COVID-19 school closures have had a significant impact on students with disabilities and their families. ELC compiled this resource with 5 important things for students with disabilities and their families to know.
For immediate release: April 3, 2020
Following a March letter on concerns of educational equity signed by more than 80 organizations, a letter from the Education Law Center this week is urging Gov. Wolf and Secretary of Education Pedro Rivera to provide “clear, detailed guidance” to school districts on what steps they can take to ensure that all student populations are being supported in their education during COVID-19 school closures.
The latest letter highlights innovative strategies and promising practices that, if promoted by the Pennsylvania Department of Education, could help ensure equitable access to education for underserved student populations – including children with disabilities, English learners, children of color, children experiencing homelessness, children living in poverty, and children in the child welfare, juvenile justice and mental health systems.
“COVID-19 school closures present exceptional and daunting challenges for school administrators, teachers, staff, students and parents, as well as the Department,” the letter said, applauding state officials for their efforts to ensure continuity of education. “Your guidance at this time is essential to enabling our schools to meet these challenges as school districts, charter schools, and Intermediate Units work vigorously to meet the needs of their students.”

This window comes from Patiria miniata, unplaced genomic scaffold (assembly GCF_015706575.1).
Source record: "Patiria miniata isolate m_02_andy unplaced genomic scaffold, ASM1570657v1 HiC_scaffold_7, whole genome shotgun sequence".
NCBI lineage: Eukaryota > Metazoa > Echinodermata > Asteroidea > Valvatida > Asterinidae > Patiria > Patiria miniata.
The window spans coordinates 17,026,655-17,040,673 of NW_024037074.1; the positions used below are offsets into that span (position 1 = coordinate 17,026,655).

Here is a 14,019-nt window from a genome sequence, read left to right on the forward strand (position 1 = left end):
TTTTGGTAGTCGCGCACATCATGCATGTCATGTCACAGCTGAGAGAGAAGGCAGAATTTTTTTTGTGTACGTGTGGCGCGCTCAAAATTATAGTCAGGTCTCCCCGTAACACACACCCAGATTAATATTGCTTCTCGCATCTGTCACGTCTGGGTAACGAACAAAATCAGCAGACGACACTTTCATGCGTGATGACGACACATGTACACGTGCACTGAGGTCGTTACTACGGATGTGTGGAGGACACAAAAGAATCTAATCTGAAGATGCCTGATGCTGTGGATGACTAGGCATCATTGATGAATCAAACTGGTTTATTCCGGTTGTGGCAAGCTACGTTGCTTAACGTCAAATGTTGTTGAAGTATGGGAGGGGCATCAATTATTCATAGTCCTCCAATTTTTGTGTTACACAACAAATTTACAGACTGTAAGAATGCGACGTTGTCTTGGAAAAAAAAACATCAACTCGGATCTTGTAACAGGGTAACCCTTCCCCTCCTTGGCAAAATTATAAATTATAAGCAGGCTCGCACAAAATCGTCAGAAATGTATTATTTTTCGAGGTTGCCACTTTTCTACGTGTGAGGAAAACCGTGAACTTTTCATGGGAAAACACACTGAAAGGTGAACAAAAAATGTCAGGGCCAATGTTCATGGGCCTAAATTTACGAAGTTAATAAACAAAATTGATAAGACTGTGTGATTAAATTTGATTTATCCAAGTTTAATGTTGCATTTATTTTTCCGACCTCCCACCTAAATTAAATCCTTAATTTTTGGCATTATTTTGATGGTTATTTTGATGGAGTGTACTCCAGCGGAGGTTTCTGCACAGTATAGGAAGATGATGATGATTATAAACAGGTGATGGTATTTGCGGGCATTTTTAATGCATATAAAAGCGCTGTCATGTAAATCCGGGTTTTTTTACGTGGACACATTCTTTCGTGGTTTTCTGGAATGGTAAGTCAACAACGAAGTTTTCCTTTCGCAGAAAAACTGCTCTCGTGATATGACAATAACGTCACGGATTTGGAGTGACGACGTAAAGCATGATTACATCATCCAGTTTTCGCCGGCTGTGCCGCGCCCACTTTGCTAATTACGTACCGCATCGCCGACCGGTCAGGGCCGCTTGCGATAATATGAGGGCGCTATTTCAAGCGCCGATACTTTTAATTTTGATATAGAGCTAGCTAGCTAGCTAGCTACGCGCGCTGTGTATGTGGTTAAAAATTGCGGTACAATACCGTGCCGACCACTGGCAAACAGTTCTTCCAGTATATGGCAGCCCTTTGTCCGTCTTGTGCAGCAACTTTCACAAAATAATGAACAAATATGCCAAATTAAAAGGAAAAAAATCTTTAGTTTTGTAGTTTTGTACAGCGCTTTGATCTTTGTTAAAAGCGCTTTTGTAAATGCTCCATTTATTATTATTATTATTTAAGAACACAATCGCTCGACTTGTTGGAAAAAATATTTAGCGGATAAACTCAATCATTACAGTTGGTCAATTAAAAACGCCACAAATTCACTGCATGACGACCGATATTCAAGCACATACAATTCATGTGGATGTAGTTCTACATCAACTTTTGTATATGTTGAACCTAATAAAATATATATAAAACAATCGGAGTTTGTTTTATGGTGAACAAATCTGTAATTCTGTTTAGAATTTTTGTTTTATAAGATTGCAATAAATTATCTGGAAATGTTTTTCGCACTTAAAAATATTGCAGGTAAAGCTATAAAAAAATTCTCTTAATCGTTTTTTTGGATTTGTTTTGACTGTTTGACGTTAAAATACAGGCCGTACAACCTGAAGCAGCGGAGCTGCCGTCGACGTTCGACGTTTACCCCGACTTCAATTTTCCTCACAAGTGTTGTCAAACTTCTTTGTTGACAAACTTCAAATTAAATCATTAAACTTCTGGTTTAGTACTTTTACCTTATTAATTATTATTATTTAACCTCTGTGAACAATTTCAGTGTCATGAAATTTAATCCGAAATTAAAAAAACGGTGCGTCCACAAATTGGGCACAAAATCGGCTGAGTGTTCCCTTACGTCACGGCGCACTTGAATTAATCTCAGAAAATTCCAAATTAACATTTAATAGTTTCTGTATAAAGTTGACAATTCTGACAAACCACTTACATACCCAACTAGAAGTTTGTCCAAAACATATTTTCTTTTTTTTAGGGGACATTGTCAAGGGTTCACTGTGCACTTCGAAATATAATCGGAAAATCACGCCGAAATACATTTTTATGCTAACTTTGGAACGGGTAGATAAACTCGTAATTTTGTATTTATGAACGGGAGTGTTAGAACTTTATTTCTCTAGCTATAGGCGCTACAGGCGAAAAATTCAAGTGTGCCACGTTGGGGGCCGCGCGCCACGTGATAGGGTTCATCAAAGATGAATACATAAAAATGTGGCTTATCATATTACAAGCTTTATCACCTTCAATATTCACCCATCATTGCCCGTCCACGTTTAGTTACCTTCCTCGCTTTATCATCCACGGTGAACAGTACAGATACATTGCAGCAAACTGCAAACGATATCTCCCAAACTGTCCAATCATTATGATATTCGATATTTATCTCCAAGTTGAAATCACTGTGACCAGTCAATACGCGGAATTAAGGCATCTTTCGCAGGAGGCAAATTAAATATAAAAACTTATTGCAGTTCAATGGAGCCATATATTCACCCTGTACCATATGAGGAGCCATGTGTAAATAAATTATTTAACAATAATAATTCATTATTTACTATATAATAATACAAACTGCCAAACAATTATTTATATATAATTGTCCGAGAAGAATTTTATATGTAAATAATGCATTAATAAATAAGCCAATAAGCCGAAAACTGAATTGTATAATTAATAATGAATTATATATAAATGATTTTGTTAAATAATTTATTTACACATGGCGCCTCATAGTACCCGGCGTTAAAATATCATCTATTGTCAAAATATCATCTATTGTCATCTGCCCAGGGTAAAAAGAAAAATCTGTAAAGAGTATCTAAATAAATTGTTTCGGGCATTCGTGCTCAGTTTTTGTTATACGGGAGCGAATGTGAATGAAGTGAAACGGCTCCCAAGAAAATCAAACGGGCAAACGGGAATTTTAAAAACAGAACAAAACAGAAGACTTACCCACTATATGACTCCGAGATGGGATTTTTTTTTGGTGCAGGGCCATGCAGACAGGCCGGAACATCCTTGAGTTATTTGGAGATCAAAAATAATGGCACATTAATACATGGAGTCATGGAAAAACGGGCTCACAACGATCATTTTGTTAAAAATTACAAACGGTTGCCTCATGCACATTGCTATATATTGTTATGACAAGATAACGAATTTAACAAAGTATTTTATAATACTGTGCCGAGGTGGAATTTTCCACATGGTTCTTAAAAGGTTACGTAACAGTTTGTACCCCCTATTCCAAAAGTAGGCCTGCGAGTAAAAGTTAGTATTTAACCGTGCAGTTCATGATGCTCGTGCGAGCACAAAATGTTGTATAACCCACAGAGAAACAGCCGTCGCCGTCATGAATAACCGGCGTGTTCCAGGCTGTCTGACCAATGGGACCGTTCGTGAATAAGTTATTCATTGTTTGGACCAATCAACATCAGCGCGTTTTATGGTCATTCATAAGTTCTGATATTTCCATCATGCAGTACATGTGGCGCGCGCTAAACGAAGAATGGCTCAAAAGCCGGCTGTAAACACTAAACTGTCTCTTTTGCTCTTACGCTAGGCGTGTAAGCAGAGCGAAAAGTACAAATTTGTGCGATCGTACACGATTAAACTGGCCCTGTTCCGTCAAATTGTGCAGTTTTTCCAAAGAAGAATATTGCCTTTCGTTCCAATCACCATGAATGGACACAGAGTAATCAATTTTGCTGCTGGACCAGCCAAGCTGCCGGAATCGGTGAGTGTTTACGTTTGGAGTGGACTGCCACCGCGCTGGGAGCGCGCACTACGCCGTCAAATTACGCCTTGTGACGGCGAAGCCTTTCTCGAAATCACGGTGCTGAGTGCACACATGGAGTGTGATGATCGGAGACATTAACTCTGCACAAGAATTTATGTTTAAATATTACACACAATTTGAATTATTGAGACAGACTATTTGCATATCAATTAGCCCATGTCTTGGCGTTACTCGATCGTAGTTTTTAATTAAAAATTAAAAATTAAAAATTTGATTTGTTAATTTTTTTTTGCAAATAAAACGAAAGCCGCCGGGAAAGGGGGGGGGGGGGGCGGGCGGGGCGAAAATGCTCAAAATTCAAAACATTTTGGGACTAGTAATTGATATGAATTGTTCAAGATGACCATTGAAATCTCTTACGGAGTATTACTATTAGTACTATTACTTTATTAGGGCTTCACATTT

Detailed guidance from PDE is needed to “ensure … compliance with federal protections for vulnerable student populations, provide needed support to students and parents, and deliver individualized programming and a free appropriate public education for students with disabilities,” the letter says.
Legislation recently signed into law by Gov. Wolf, Act 13, instructs PDE to provide guidance to districts on what it means to ensure “continuity of education.” ELC’s letter asks PDE to encourage schools to provide planned instruction, rather than solely enrichment activities, and points to Pennsylvania districts that are doing so.
The letter also highlights specific strategies and recommended procedures for providing individualized planning for students with disabilities and equitable access for English learners and students experiencing homelessness, as well as ensuring continuity of education for system-involved youth in residential placements.
“We are hopeful that PDE will provide clear, detailed guidance to districts to help ensure our most underserved students can access education during COVID-19 school closures” says ELC’s legal director Maura McInerney.